Upon retirement & relocation, found the need for a cardiologist who apparently heard me & following the heart cath/stent put me on Zetia… no more pain.
    Thank You Dr Lance LaMotte,
    Baton Rouge, La

    • James May on October 14, 2013 at 5:48 AM

      I was put on Zetia and had more pain in my legs than ever. Also it effected my memory. I was put in the hospital for 4 days and the doctors could find a reason for the memory loss. I found out – it was caused by the Zetia. No more statins for me – and now my cholestoral is droping as time goes by.

  3. Bryan on April 3, 2013 at 7:23 AM

    Isn’t peripheral neuropathy one of the inidcators or signs and symptoms of diabeties? In which case this study doesn’t make a lot of sense.

  4. yiddishlion on September 24, 2013 at 6:22 AM

    Does anyone besides the doctors know that cholesterol has no link to heart disease what so ever? There are virtually ZERO studies linking the two. However every time they come out with a new cholesterol lowering drug, the acceptable level gets set lower. Wake up people.

  5. Marcus Sasiadek on September 27, 2013 at 6:43 AM

    Bottomline, it comes down to benefit vs risk for the patient. The patient with the doctor has to make informed decisions. Your article focuses on 1 risk and mentions no benefit. The data regarding the benefits are quite impressive compared to any other drug class out on the market today. One wonders what the motivation for your article is? I suspect to cause fear, thus getting more ad-clicks. Are you working for the patient or for $?

  6. Matthew Bram on October 2, 2013 at 6:15 AM

    Did you read the so-called supporting studies? The sample sizes were minuscule. On had a few dozen patients and the other one had only 4 patients! This is recklessly irresponsible reporting, and I question the motives behind it. To sell your book?

  7. Ken Roberts on December 26, 2013 at 8:38 AM

    years ago my wife and I both were prescribed statin drugs to fight the fats in our blood I became like I had arthritis all over my body and so did my wife, she stopped taking them and did later when I found out her symptoms stopped . I am on Niacin now and still have high cholesterol. so I am doomed to have it and I am on a very low fat diet .

  8. william harden on January 10, 2014 at 6:58 AM

    I started to get memory loss and kicked my lipitor.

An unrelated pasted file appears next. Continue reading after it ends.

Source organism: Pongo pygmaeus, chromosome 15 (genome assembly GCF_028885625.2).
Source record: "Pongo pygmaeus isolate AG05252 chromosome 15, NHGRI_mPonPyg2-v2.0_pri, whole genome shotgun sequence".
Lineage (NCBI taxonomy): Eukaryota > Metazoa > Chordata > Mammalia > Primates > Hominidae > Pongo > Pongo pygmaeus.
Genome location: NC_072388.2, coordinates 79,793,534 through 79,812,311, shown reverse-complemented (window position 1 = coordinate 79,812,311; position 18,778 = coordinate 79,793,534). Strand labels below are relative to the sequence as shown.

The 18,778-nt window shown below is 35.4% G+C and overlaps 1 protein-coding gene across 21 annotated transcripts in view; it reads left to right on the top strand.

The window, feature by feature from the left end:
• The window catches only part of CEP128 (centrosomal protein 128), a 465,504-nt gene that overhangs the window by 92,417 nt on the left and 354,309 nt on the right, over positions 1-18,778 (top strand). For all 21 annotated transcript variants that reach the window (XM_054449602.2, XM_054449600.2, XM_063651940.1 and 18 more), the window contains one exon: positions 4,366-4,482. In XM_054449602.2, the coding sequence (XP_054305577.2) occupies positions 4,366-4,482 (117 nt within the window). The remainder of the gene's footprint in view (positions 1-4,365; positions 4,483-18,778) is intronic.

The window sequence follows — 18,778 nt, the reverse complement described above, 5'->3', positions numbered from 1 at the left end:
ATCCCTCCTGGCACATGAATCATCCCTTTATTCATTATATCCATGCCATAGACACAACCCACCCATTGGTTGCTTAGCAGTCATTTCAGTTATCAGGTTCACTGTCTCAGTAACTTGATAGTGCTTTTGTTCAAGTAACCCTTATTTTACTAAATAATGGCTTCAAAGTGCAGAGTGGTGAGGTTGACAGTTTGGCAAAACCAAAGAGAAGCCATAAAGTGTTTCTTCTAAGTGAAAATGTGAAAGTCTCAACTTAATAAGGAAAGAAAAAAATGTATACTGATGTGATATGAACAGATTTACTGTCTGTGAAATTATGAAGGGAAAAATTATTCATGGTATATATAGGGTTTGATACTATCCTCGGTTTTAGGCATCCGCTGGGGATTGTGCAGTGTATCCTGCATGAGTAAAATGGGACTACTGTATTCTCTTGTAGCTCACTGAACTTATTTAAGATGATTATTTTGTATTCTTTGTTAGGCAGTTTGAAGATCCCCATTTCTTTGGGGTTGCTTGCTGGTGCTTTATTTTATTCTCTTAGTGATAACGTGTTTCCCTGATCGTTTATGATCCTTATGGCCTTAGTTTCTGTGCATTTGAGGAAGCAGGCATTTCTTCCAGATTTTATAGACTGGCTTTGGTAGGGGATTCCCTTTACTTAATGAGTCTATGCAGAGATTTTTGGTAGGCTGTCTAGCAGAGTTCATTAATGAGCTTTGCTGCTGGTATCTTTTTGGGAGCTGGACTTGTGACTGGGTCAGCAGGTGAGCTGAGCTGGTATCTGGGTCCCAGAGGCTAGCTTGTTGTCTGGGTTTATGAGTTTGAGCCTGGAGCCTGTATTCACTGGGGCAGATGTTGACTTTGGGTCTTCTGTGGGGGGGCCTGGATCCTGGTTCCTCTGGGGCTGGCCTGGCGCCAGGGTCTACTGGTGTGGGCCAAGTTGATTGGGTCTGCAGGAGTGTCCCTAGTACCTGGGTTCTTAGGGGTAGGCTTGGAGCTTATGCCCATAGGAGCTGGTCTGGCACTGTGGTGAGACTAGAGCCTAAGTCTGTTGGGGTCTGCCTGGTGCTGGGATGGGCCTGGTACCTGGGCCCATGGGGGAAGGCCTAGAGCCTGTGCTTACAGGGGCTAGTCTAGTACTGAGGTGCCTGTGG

I now avoid trans-fats, take fish oil and CQ10.
    The FDA does not want people to use natural cures like fish oil as they can’t patent them and make the obsene profits they make on lipitor.

  9. mary collins finn on January 25, 2014 at 6:57 AM

    I have a congenital hypercholesterolemia inherited from my dad who died at 41 of an MI. I have been on max doses of statins since 1987 ( now on 40 mg of Crestor daily0 along with Zetia. Have never had a single side effect. I run marathons so nothing wrong with my muscles thank you.
    The article above is a scare-mongering piece of crap written by an advocate of holistic therapies. The studies on diabetes is skewed. Diabetes is THE most common cause of peripheral neuropathy and its increased incidence in those who took statins probably means the patients are living with their diabetes longer BECAUSE of the statins. I’m sure that there are some side effects associated with statins but I know without them I would not be alive. Consider the source of this article before condemning the medication. BTW I am a retired MD.

  10. Tim Macik on January 27, 2014 at 7:26 AM

    I had been taking a Statin drug for 4 years to lower cholesterol. After losing weight and drinking less this past year the muscle pain in my wrists was getting unbearable. The doctor had no help. After quiting the Statin a month ago my wrists are much better. Am able to play racquetball without pain again. I believe there is something to this story.

  11. BH on March 24, 2014 at 6:48 AM

    It’s a simple answer for every and anyone. Don’t eat crap food. But, the majority of people just don’t live that way.

  12. Lori Taylor on April 21, 2014 at 6:50 AM

    I am on Pravastatin for my high cholesterol. What is that doing to my body right now?

  13. Judi on May 4, 2014 at 7:08 AM

    I knew this and I told my Dr. and he said it could not be causing that. Well, I listen to what my body was saying and refused to take statin drugs and that has been over 15 yrs. now.
    I took them one time that if I would of stayed on them, I would of been in a wheel chair. Some people just can not take them without serious side effects.

  14. George Bailey on May 16, 2014 at 7:04 AM